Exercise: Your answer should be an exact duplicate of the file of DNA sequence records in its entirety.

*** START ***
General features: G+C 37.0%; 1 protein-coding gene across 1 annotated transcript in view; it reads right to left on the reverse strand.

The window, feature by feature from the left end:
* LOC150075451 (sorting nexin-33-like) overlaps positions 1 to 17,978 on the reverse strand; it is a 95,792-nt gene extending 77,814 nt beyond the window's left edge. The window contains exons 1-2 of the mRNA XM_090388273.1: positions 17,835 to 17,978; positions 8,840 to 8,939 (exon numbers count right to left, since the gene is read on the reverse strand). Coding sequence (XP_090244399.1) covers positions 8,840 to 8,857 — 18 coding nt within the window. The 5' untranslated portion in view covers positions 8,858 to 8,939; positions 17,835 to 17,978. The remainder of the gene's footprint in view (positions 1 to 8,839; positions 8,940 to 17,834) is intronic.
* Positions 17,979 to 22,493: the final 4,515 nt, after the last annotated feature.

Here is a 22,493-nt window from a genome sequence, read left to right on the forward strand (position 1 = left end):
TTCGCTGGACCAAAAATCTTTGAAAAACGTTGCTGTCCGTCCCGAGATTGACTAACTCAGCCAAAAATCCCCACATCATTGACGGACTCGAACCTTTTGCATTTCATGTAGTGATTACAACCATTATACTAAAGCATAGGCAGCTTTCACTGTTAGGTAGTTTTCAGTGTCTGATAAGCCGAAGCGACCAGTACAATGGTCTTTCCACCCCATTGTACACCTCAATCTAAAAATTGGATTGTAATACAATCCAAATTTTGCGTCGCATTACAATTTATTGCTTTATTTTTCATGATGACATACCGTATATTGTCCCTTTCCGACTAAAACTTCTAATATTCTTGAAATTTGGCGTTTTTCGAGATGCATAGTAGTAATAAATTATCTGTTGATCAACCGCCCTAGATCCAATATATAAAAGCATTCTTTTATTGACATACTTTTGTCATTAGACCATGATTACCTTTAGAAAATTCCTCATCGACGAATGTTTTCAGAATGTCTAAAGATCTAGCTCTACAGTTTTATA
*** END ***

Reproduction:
General features: G+C 37.0%; 1 protein-coding gene across 1 annotated transcript in view; it reads right to left on the reverse strand.

The window, feature by feature from the left end:
* LOC150075451 (sorting nexin-33-like) overlaps positions 1 to 17,978 on the reverse strand; it is a 95,792-nt gene extending 77,814 nt beyond the window's left edge. The window contains exons 1-2 of the mRNA XM_090388273.1: positions 17,835 to 17,978; positions 8,840 to 8,939 (exon numbers count right to left, since the gene is read on the reverse strand). Coding sequence (XP_090244399.1) covers positions 8,840 to 8,857 — 18 coding nt within the window. The 5' untranslated portion in view covers positions 8,858 to 8,939; positions 17,835 to 17,978. The remainder of the gene's footprint in view (positions 1 to 8,839; positions 8,940 to 17,834) is intronic.
* Positions 17,979 to 22,493: the final 4,515 nt, after the last annotated feature.

Here is a 22,493-nt window from a genome sequence, read left to right on the forward strand (position 1 = left end):
TTCGCTGGACCAAAAATCTTTGAAAAACGTTGCTGTCCGTCCCGAGATTGACTAACTCAGCCAAAAATCCCCACATCATTGACGGACTCGAACCTTTTGCATTTCATGTAGTGATTACAACCATTATACTAAAGCATAGGCAGCTTTCACTGTTAGGTAGTTTTCAGTGTCTGATAAGCCGAAGCGACCAGTACAATGGTCTTTCCACCCCATTGTACACCTCAATCTAAAAATTGGATTGTAATACAATCCAAATTTTGCGTCGCATTACAATTTATTGCTTTATTTTTCATGATGACATACCGTATATTGTCCCTTTCCGACTAAAACTTCTAATATTCTTGAAATTTGGCGTTTTTCGAGATGCATAGTAGTAATAAATTATCTGTTGATCAACCGCCCTAGATCCAATATATAAAAGCATTCTTTTATTGACATACTTTTGTCATTAGACCATGATTACCTTTAGAAAATTCCTCATCGACGAATGTTTTCAGAATGTCTAAAGATCTAGCTCTACAGTTTTATA